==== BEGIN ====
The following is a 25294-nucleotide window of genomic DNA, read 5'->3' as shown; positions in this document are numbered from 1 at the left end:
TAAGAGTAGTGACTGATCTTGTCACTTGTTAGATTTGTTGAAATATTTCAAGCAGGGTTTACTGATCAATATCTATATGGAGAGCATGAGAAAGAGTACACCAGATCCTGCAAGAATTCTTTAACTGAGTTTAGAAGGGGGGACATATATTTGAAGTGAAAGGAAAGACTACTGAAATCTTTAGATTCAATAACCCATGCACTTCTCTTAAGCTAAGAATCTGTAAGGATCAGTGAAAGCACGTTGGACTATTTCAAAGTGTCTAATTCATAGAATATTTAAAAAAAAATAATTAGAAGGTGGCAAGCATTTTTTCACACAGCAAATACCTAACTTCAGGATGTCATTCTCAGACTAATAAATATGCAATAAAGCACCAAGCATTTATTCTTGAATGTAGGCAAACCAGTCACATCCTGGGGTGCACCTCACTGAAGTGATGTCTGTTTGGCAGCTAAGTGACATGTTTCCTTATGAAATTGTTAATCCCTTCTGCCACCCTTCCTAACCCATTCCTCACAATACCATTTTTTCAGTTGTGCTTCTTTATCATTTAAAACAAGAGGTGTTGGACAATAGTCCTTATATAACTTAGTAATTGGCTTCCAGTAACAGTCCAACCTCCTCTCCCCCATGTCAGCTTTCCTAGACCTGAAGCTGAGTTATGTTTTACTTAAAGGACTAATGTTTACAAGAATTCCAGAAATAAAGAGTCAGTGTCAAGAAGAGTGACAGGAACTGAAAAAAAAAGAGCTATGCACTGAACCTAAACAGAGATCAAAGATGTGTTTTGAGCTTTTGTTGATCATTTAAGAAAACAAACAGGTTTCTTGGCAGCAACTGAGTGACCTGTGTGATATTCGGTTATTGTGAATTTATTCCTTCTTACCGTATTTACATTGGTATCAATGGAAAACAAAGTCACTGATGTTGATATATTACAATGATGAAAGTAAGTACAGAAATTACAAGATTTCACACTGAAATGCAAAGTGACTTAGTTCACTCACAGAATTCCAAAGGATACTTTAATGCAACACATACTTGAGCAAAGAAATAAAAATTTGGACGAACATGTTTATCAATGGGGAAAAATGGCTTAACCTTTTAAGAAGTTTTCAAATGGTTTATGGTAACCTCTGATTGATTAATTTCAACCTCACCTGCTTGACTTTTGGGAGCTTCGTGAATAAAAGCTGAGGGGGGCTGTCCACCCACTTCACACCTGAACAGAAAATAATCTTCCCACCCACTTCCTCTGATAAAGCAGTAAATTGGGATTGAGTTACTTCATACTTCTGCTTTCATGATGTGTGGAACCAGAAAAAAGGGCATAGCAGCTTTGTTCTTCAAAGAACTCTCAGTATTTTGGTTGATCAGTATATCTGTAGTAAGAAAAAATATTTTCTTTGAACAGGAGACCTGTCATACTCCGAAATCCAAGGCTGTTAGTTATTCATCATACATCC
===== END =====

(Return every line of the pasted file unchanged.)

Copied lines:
The following is a 25294-nucleotide window of genomic DNA, read 5'->3' as shown; positions in this document are numbered from 1 at the left end:
TAAGAGTAGTGACTGATCTTGTCACTTGTTAGATTTGTTGAAATATTTCAAGCAGGGTTTACTGATCAATATCTATATGGAGAGCATGAGAAAGAGTACACCAGATCCTGCAAGAATTCTTTAACTGAGTTTAGAAGGGGGGACATATATTTGAAGTGAAAGGAAAGACTACTGAAATCTTTAGATTCAATAACCCATGCACTTCTCTTAAGCTAAGAATCTGTAAGGATCAGTGAAAGCACGTTGGACTATTTCAAAGTGTCTAATTCATAGAATATTTAAAAAAAAATAATTAGAAGGTGGCAAGCATTTTTTCACACAGCAAATACCTAACTTCAGGATGTCATTCTCAGACTAATAAATATGCAATAAAGCACCAAGCATTTATTCTTGAATGTAGGCAAACCAGTCACATCCTGGGGTGCACCTCACTGAAGTGATGTCTGTTTGGCAGCTAAGTGACATGTTTCCTTATGAAATTGTTAATCCCTTCTGCCACCCTTCCTAACCCATTCCTCACAATACCATTTTTTCAGTTGTGCTTCTTTATCATTTAAAACAAGAGGTGTTGGACAATAGTCCTTATATAACTTAGTAATTGGCTTCCAGTAACAGTCCAACCTCCTCTCCCCCATGTCAGCTTTCCTAGACCTGAAGCTGAGTTATGTTTTACTTAAAGGACTAATGTTTACAAGAATTCCAGAAATAAAGAGTCAGTGTCAAGAAGAGTGACAGGAACTGAAAAAAAAAGAGCTATGCACTGAACCTAAACAGAGATCAAAGATGTGTTTTGAGCTTTTGTTGATCATTTAAGAAAACAAACAGGTTTCTTGGCAGCAACTGAGTGACCTGTGTGATATTCGGTTATTGTGAATTTATTCCTTCTTACCGTATTTACATTGGTATCAATGGAAAACAAAGTCACTGATGTTGATATATTACAATGATGAAAGTAAGTACAGAAATTACAAGATTTCACACTGAAATGCAAAGTGACTTAGTTCACTCACAGAATTCCAAAGGATACTTTAATGCAACACATACTTGAGCAAAGAAATAAAAATTTGGACGAACATGTTTATCAATGGGGAAAAATGGCTTAACCTTTTAAGAAGTTTTCAAATGGTTTATGGTAACCTCTGATTGATTAATTTCAACCTCACCTGCTTGACTTTTGGGAGCTTCGTGAATAAAAGCTGAGGGGGGCTGTCCACCCACTTCACACCTGAACAGAAAATAATCTTCCCACCCACTTCCTCTGATAAAGCAGTAAATTGGGATTGAGTTACTTCATACTTCTGCTTTCATGATGTGTGGAACCAGAAAAAAGGGCATAGCAGCTTTGTTCTTCAAAGAACTCTCAGTATTTTGGTTGATCAGTATATCTGTAGTAAGAAAAAATATTTTCTTTGAACAGGAGACCTGTCATACTCCGAAATCCAAGGCTGTTAGTTATTCATCATACATCC